Prussia is particularly tricky.  Prussia took over many states in succession over a certain period.  Depending on who recorded reported events such as census data or arrival in a new country - the respondent or the recorder may reference the then current geopolitical situation.  As independent regions were brought under Prussian authority - I have seen this change reflected in the sequence of census reports for the same person.

3 Answers

+7 votes
 
Best answer

Hi Lianne,

I'm inclined to think you're right that place names should be in native languages.

This would be consistent with the discussion on places that no longer exist: http://www.wikitree.com/g2g/3412/should-place-categories-work-places-that-dont-exist-anymore

And with the style rule on names being in native languages: http://www.wikitree.com/wiki/Name_Fields#Use_their_conventions_instead_of_ours

Chris

by Chris Whitten G2G Astronaut (1.1m points)
selected by Michele Camera
I started a new style guide page: http://www.wikitree.com/wiki/Location_Fields_and_Categories

Just a draft.
I agree with Chris. I've said it before on related subjects.
If a place or country no longer exists or is now part of some other country, one could elaborate in the Biography section.

But to answer another question, I belief Categories should be to group large amounts of profiles that have a common background. Having a category for every county, township or rural area is impossible and unnecessary.
Hi Martyn. I think there's a lot of value in categorizing profiles with small towns, individual military units, narrow professions, etc. That's where a lot of the interesting connections can be made. And it doesn't preclude the larger groupings because of subcategorization. A profile goes in a town. A town goes in a county. A county goes in a state, etc. If all the profiles go in the state, the state category will get overcrowded and then every profile will need to be recategorized into counties. When the categories get overcrowded, every profile will need to be recategorized into towns. Or whatever. By using narrow categories from the start, much less editing is necessary, and the larger groupings still exist through the subcategorization.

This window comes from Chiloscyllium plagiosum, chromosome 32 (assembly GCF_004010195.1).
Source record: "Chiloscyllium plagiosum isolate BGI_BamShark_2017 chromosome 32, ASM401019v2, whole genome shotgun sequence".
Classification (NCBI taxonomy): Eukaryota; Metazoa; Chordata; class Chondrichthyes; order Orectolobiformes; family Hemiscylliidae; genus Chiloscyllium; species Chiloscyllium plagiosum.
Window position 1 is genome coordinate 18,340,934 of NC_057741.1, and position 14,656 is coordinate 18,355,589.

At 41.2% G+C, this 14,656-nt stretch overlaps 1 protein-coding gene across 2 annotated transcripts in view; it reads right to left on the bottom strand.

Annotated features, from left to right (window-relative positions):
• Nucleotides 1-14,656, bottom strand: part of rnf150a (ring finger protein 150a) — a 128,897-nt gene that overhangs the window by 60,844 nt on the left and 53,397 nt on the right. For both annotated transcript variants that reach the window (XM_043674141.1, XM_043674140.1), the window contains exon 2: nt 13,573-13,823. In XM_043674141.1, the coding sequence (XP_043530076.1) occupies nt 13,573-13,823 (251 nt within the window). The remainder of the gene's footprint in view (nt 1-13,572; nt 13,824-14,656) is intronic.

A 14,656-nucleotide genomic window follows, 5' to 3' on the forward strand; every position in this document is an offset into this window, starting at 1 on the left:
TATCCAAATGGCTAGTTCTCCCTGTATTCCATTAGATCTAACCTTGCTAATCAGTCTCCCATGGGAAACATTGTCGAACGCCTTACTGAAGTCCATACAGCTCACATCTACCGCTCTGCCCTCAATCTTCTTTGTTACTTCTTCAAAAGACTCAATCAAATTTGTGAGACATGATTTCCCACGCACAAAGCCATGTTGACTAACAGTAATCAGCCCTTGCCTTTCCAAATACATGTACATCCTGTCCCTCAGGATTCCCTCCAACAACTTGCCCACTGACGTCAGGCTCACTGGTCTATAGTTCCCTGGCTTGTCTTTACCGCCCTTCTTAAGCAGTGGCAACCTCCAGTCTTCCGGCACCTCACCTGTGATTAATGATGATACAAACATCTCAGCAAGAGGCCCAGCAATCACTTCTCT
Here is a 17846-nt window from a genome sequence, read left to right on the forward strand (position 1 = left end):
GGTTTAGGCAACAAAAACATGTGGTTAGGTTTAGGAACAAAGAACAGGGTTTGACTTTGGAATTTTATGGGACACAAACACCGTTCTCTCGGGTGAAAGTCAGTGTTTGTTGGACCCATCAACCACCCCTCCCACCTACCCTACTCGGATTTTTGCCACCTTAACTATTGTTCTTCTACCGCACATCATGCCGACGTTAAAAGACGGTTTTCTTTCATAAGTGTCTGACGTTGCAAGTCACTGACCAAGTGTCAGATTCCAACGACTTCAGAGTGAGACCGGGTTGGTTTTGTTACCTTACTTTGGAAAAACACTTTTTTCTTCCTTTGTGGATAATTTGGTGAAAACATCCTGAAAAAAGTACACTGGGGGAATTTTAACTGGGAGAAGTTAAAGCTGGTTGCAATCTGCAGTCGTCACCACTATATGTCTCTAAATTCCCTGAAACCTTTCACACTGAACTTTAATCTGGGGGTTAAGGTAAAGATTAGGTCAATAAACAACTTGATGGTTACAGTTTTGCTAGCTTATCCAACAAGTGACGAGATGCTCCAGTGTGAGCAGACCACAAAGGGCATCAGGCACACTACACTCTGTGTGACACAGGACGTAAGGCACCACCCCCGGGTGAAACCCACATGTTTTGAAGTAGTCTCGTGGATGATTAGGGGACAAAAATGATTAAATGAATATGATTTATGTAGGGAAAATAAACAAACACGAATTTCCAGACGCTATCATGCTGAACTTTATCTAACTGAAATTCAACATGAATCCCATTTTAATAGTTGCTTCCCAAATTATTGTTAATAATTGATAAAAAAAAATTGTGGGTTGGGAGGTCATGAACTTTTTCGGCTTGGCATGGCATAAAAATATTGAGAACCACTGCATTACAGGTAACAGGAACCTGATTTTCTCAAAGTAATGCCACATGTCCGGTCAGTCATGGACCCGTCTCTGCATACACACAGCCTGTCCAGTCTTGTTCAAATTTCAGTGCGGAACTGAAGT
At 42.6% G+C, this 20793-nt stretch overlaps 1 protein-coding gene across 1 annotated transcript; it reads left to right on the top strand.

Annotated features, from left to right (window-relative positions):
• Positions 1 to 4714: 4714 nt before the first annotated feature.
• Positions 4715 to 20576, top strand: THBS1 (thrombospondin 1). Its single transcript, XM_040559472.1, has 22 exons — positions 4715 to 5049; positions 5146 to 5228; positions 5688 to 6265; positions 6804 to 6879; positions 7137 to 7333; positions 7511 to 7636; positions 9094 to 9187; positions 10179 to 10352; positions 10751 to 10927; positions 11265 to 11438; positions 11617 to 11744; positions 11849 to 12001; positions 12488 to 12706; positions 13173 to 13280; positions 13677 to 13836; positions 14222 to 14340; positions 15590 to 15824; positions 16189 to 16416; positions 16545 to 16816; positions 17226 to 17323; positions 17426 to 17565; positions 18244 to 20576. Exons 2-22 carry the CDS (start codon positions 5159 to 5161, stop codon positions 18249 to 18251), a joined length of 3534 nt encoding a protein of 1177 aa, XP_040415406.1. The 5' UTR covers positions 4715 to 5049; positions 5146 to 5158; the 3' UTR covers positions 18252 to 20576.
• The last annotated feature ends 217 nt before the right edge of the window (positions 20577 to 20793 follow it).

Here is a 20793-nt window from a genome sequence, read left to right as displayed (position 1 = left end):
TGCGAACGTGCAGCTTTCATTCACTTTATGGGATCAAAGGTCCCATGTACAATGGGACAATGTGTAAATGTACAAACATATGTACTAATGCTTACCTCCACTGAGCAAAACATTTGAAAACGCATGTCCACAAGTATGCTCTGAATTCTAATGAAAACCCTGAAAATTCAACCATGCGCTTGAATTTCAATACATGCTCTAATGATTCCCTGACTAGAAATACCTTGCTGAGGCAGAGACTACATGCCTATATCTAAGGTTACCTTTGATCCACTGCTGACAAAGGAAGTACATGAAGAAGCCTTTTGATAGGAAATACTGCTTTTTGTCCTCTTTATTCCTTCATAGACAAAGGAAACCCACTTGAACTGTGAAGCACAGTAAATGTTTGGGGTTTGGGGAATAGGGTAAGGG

0 votes
Hello Lianne,

     I read through everything on this question and it doesn't seem quite fully answered to me so I decided to see if I can help. I believe that if a country has an official language use that one for the place names and other categorical information. On the other hand, for countries, such as the US,  that have no official national language, figure out what is most commonly spoken by the masses (not necessarily business-wise) in the country and use that language making sure to note what other languages are commonly used there and if a different language is most common in a certain state or province use that one and the most common language. At least, that's what makes the most sense to me.

 

  Mike
by Michael Hruska G2G6 Mach 5 (50.8k points)
+1 vote

Some of the confusion comes from the tension between Categorization and Tagging.  The tool we are using/discussing is labeled "Categories" - but it functions and is utilized with two logical and practical aspects: Tag & Category.   

I thought I would state my understanding of what I take to be current preferred usage.  Hopefully I will be quickly corrected on any mistaken aspects!   

Place-names as data in a Profile or Record (e.g. place of birth) should reflect current local usage of the place (i.e. based on national language for that locale).

Place-names as Categories (live at the page level and) can be used in at least two ways and we should appreciate these purposes:

  • Geo-Political Categories (more strictly categorical)
  • Social-Historic Categories (as Tags) 

When used as a Geo-Political index reflecting current maps of the world and division of authority Place-names as Categories should (eventually) be nested in language-mirrored hierarchies.  (Many of which are yet to be fleshed out to the level we may need to specify in the region, and many of which we still need to establish mirror Categories for whichever language you are using.)  

Social-Historic use of Place-name Categories may often function more as Tags and as such are likely to operate as alternate hierarchies or category/sub-category groupings or they may also stand alone.  We want to capture these social and historic realities with tags (calling them categories because that's what the platform calls them).  This practical tagging is not limited to historic reference to Place-names, but to whatever other informal and project specific purposes we may have in tagging/grouping Place-names (and other tags).   Tags and groupings will continue to emerge specific to various project efforts and will frequently overlap with other categories.